above - Moonah's spectacular 11th
To balance the use of this extraordinary land, the closing stretch is made up of a series of long holes that head back to the clubhouse and usually into the teeth of the stiff southwesterly winds. The key to scoring well at Moonah therefore is to get through the first eleven holes without too many scars as the battle to hold onto your score coming home is one of the toughest, and most exciting, in the country.
There are not many courses in Australia, of any era, as spectacular as Moonah and although it appeals to the masses, for low markers who like their golf raw this is a special treat. It consequently comes as no surprise to discover this is a course Greg Norman himself is particularly fond of. Prior to construction he described what Mother Nature had left him as ‘something that designers drool for’, adding that the chance to work with land of such quality was very rare. With the help of a strong design team he did not waste the opportunity, creating a contemporary classic and adding to the lasting legacy he had already left the Australian golfscape.
THE NATIONAL GOLF CLUB - OLD COURSE
above - World famous Old Course
Course Opened – 1987
Designer – Robert Trent Jones Jr.
‘The National will make me famous - either as the designer who has created one of the worlds great golf courses or a designer who stuffed up some of the best golf course real estate imaginable.' Robert Trent Jones Jr.
Australia’s largest private golf facility, The National Golf Club, began as a pipe dream in the early 1980’s when Melbourne entrepreneur David Inglis decided to build an exclusive golf club in the rugged Cape Schanck hills overlooking Bass Strait. Golf had been played on the remote locale for more than a decade and the Inglis plan was to redesign the financially stricken Cape Country Club course for members and add a further 18 holes for public players.
Wanting an overseas designer to build the new courses, The National initially had a commitment from Pete Dye which fell threw when Dye refused to travel to Australia to see the site first hand. Other designers were considered but American Robert Trent Jones Jr. eventually selected, mostly on the back of his great work at Joondalup in Western Australia.
Upon first inspection of the site Trent Jones was blown away by its potential and enthused that ‘any golf course architect would kill for a piece of land like this. It is one of the most unique areas of links country left anywhere in the world’. His master plan for The National required the total demolition of the existing course and the introduction of a prestigious residential estate within the clubs boundaries, with the land sales helping to fund the project.
Built on a hillside 80 metres above sea level, the course was dramatically crafted through the rugged coastal tea-tree and offers stunning ocean views on sixteen of the holes. These stirring views together with the constant battle against the harsh Cape Schanck elements define the experience with The National ‘a lion in the wind or a lamb on a clear sunny day ‘ according to Trent Jones.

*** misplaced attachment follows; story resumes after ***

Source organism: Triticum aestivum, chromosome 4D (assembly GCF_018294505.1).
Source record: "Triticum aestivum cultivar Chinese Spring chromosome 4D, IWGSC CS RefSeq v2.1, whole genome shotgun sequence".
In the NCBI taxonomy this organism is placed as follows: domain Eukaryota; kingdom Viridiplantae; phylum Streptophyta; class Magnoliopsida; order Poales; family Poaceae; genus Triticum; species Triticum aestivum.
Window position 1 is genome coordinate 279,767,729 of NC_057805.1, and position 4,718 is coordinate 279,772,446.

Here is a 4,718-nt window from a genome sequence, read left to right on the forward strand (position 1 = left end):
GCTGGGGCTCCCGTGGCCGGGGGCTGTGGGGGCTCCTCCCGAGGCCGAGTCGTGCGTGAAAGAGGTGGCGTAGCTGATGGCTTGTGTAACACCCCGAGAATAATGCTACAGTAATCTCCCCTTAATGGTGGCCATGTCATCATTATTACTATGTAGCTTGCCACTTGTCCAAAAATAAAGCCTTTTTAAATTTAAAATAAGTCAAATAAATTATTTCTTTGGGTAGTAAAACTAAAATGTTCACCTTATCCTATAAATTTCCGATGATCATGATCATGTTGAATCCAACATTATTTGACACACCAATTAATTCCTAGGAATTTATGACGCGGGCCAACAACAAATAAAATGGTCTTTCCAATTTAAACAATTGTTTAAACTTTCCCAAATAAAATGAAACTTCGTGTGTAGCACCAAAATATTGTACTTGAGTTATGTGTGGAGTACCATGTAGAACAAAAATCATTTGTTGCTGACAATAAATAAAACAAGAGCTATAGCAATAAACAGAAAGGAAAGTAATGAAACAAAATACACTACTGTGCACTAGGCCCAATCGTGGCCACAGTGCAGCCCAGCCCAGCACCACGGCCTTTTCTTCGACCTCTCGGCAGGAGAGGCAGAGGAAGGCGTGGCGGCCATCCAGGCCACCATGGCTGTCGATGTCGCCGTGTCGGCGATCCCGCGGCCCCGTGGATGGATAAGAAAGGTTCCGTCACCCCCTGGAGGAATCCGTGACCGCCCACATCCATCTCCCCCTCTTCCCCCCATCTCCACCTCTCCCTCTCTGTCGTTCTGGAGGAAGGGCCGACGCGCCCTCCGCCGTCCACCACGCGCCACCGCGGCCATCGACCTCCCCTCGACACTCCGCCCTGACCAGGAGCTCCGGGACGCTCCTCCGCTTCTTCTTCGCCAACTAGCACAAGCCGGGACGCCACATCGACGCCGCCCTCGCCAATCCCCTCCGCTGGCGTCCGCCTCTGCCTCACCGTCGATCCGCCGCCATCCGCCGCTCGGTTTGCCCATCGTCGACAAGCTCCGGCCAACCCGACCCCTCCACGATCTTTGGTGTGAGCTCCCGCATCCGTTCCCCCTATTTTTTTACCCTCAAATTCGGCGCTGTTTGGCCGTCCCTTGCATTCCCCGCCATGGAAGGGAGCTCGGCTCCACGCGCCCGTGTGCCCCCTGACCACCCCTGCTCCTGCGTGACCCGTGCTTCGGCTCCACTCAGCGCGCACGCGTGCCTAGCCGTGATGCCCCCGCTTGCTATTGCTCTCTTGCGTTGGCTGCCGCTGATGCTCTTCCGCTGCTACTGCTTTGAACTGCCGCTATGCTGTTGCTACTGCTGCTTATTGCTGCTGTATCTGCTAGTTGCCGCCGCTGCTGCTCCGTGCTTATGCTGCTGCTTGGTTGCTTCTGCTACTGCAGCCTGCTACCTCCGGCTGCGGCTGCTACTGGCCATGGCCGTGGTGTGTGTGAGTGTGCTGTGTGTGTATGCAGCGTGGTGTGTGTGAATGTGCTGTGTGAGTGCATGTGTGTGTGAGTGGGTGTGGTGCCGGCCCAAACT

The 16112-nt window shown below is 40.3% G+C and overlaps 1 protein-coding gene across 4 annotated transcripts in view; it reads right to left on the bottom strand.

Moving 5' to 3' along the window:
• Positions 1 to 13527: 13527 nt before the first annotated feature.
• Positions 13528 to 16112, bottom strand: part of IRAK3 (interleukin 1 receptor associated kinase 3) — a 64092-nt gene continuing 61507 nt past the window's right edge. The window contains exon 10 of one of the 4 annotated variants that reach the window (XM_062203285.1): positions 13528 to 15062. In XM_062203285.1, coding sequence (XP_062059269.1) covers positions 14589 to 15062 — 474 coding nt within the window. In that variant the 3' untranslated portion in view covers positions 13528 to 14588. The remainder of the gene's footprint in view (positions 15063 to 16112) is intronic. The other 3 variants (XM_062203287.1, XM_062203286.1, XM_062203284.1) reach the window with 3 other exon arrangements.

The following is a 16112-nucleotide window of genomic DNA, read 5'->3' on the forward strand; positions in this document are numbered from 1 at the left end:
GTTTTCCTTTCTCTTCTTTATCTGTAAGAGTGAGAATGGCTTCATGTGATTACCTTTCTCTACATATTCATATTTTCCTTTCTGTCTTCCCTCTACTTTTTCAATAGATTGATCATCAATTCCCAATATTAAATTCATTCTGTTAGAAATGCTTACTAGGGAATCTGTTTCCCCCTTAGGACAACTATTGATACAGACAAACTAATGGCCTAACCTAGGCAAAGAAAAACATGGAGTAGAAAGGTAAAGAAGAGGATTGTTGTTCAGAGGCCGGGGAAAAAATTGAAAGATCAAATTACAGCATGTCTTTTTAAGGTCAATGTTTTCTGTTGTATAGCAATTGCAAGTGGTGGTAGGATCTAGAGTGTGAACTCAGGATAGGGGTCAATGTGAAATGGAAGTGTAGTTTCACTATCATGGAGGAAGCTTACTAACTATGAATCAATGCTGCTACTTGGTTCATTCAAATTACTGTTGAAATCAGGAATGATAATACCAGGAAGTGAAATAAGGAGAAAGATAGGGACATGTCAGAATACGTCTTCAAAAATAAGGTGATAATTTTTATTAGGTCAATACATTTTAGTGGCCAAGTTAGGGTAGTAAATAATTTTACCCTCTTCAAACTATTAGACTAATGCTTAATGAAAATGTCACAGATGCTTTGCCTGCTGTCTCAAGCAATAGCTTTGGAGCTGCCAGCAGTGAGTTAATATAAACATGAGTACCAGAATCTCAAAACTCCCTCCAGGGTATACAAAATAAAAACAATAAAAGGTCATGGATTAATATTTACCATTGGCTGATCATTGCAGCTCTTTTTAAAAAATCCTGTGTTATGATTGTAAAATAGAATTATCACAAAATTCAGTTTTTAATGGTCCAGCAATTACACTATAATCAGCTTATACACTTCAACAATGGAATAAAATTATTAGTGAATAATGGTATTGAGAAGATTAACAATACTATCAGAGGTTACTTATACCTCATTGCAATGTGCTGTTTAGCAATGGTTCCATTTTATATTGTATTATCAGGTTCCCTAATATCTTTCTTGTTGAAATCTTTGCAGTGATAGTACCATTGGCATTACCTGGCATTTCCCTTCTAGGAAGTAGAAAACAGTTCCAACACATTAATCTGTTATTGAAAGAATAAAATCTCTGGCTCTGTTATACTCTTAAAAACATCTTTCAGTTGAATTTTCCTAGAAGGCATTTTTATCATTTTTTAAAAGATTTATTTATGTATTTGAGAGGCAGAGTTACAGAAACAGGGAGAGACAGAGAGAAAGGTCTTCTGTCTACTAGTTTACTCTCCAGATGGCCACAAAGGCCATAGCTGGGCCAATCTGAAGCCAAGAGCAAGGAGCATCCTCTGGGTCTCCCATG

Critics of the course tend to find the sharp bunkering, tiered landing areas and thick scrub surrounding the fairways a little too penal, especially in all too frequent high winds. Members though enjoy a wry smile when their beloved course is criticised as most that leave apparently unsatisfied with the severity of the challenge, invariably supplicate members for a return game. It’s my guess that detractors have only played the course as a lion and never enjoyed it as a lamb during the magically calm, clear Peninsula days when the birdie chances are flowing.
To fully appreciate the genius of the Trent Jones design and understand its idiosyncrasies, the course has to be played several times and in a range of weather conditions. The slippery greens are probably Australia’s most extreme and can take years to master with the sharp ridges, steep tiers and frightening speeds making putting adventures both exhilarating and soul destroying at the same time. To quote putting prose - Before you putt from the roof of a Volkswagen and try to stop the ball on its bonnet, you should practice on the greens at The National!
The spectacular par three 7th is the absolute highlight of the course and perhaps the entire Peninsula. From the tee the view extends past the outcrop green site to the crashing waves of Bass Strait, along the Peninsula and even out to Melbourne’s Port Philip Bay and city skyline on clear mornings. Played with anything from a wedge to a two iron, the tee shot must carry a wild jagged ravine and land softly on a wonderfully built green almost 80 metres wide but only a few metres deep. Anything short, long or wide here is dead but everything else is fine! If you have never played the hole it is worth travelling from wherever you read this review just to experience this breathtaking work of art.
When the club expanded to 54 holes a new centralised clubhouse, built to accommodate golfers from each course, forced the reconfiguration of Old Course holes and considerably altered its character. The terrifying 14th, 15th and 16th became the opening holes and though built to test players coming home they can now destroy the scorecard before the golfer has even warmed up.
The exhilarating outlooks from virtually every corner of this course are a powerful reminder of golf’s ability to stimulate the senses and although now referred to as the ‘Old’ course, ‘Original’ would have been an equally appropriate caption, so unique is the experience. While the visionaries did a wonderful job building a thriving club so far from a major city, it remains Trent Jones who put The National on the map with a brilliant golf course, unlike any other in the world.
Green Fee access - Access to this private club is restricted to members, guests of members and Golf Club Members from Interstate and Overseas upon payment of the applicable green fee. ausgolf can advise about playing at The National, or for travel advice please e-mail firstname.lastname@example.org